Tuesday, August 30, 2011

Russian Dill Pickles

Whenever I think of my mother-in-law, I picture her in the kitchen: stirring something in a pot or sitting at the kitchen table slicing vegetables or fruit. As the second oldest of 12 children, she was well prepared to raise her own family of 6 children. Growing up in Agenda Township in Ashland county, Wisconsin, she and her sister Agnes not only helped out at home but served as cooks at their father's lumber camp. Later, they worked in Grandpa John's restaurant in Butternut, WI.

I recall Ida telling how disappointed she and Agnes were when they couldn't continue their schooling as their father needed their help at the lumber camps. Ida was always self-conscious about her perceived lack of education and penmanship.

Ida's father, Johannes Hoefferle was born in Austria and her mother, born in Grundy county, Illinois, was a first generation American. John Hoefferle immigrated to northern Wisconsin with his siblings and married Rose Schaper in 1907. 

Ida's family Prussian heritage and that of her German husband insured that many of their children's comfort foods would lean towards pork, sauerkraut, pickles and fruit desserts. 

Late summer traditionally was a busy time for Ida; "putting" up jars of pickles, including pickled beets; jars of fruit to be used for pies during the winter months and choke cherry syrup. Of all the comfort foods that Al recalls from his childhood, the one he has missed the most are his mother's homemade pickles. It has been a number of years since I have done any preserving but the sight of pickling cucumbers and fresh picked dill at the local Farmers Market found me returning home with ingredients for a batch of Ida's Russian Dill pickles.

While I didn't realize it at the time, I have a family treasure of having Ida's handwritten instructions for her pickles. I don't recall how it came to be that we were given the recipes but they have laid in my recipe box for years until recently. I know that they were written during "pickle season" as I recall her saying that she would measure out the ingredients and write them down since she rarely measure anything on the dishes that were her family favorites. When I pulled the recipes out of the box I was dismayed to read the instructions "...with dill and a little alum and pickling spice in each jar." Ida was not known for her portion size - her idea of  a little was always generous to say the least. After searching other pickle recipes, I settled on a 1/2 tsp of pickling spice and an 1/8 tsp of alum.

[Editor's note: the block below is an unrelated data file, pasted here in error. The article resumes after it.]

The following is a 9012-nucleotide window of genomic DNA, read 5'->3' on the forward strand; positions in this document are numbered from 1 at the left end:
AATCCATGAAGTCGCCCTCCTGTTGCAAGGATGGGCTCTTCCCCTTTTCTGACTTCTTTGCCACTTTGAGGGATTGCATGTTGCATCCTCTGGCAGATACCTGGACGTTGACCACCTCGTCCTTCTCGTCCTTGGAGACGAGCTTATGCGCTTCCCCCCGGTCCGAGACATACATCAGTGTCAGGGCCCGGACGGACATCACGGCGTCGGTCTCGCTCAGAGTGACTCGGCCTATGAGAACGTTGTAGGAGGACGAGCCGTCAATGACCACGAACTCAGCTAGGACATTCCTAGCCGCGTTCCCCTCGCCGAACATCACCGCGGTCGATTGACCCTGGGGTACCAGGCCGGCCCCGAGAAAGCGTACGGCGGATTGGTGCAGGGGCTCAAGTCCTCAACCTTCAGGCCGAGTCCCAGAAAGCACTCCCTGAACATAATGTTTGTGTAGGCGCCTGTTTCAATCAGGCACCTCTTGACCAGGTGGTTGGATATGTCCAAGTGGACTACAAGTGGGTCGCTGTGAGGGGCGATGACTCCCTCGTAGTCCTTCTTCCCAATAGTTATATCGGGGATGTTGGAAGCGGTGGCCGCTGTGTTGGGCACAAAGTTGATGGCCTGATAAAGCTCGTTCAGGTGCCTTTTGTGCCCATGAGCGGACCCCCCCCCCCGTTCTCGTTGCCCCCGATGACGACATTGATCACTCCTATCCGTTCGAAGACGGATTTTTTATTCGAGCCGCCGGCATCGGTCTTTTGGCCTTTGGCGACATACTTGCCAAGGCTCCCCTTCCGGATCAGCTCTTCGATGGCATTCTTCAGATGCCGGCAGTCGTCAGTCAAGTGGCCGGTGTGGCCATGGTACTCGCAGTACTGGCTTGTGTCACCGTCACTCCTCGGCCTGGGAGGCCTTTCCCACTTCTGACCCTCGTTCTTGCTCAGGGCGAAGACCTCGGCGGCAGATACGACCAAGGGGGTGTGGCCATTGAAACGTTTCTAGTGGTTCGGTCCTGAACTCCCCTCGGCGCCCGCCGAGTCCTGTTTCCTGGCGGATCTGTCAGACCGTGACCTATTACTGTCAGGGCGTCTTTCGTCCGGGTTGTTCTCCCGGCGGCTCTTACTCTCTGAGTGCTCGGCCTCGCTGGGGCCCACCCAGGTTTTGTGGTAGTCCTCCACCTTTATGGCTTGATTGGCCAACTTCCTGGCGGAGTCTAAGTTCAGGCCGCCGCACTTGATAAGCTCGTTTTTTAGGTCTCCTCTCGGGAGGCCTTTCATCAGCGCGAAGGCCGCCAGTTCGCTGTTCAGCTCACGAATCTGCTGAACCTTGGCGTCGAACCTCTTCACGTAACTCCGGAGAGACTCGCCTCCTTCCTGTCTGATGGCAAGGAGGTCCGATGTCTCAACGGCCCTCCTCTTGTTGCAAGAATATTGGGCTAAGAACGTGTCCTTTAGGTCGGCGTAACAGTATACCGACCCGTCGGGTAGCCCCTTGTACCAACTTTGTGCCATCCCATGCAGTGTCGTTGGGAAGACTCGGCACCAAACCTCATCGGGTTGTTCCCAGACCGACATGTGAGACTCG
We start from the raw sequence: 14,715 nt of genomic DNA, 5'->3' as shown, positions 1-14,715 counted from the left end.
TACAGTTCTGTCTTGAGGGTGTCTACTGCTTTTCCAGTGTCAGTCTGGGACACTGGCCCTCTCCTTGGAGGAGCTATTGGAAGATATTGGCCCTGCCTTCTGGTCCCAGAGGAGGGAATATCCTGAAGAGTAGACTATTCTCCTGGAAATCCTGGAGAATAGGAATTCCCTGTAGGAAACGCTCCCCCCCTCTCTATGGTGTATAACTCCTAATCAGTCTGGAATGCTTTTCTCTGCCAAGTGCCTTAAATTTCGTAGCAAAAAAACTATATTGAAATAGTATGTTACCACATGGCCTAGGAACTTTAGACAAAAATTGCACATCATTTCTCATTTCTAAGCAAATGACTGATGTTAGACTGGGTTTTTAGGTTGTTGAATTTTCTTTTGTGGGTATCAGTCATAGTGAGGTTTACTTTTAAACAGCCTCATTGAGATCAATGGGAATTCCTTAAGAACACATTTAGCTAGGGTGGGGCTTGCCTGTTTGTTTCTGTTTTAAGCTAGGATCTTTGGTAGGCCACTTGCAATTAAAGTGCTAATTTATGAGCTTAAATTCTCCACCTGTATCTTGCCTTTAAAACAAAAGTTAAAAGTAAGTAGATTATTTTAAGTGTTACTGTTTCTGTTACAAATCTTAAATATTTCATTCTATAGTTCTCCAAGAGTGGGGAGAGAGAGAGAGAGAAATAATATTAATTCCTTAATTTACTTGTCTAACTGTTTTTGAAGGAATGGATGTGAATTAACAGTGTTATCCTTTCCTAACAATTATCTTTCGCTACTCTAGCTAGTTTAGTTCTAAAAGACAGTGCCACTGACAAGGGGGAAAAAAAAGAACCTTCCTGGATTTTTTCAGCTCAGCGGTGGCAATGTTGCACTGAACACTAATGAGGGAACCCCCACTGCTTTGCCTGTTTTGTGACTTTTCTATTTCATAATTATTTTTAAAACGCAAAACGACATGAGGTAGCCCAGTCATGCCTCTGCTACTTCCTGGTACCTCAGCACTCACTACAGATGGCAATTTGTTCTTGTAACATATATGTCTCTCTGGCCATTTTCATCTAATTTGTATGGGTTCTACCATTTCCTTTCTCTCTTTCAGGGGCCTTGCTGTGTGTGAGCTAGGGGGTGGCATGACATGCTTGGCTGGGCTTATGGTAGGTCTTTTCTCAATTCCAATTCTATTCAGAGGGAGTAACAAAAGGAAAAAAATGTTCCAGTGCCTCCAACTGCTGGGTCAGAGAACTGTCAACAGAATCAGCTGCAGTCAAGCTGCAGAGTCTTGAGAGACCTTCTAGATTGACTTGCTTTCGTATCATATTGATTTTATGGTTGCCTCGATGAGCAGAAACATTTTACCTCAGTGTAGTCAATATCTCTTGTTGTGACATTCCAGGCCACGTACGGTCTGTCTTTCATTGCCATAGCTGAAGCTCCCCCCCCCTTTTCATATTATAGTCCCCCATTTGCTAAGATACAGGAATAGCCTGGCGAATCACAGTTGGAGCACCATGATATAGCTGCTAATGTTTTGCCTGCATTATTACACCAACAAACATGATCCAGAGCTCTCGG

It seems that alum has gone out of favor with many pickle recipes and I debated on whether or not to use it but in the end decided Ida used it for a reason and was true to her recipe.


I made a small batch of the Russian Dills, in the event I needed to adjust the ingredients. It was a very long week's wait before we opened the first jar: Ida must have been guiding my hands as the sweet dill taste with the crisp crunch was exactly as he remembered.

We now have a number of jars of Russian Dills along with garlic dill and pickled green and yellow beans in our downstairs to carry us through the winter and I understand Ida's satisfaction of seeing the jars filled with the green and white spears resting on a head of dill with spices working their magic. Bread & Butter Refrigerator Pickles with red peppers are being enjoyed as well.

Another recipe handed down from Ida are Cherry Dill pickles; for the past two weeks chunks of cucumbers, dill and choke cherry leaves have been marinating in a brine of salt water. Later this week I'll follow her instructions for making the brine and pack the pickles in jars with additional dill and leaves. Let's hope they are as successful as the Russian Dills.


Copyright (c) 2011 Cindy Bergeron Scherwinski

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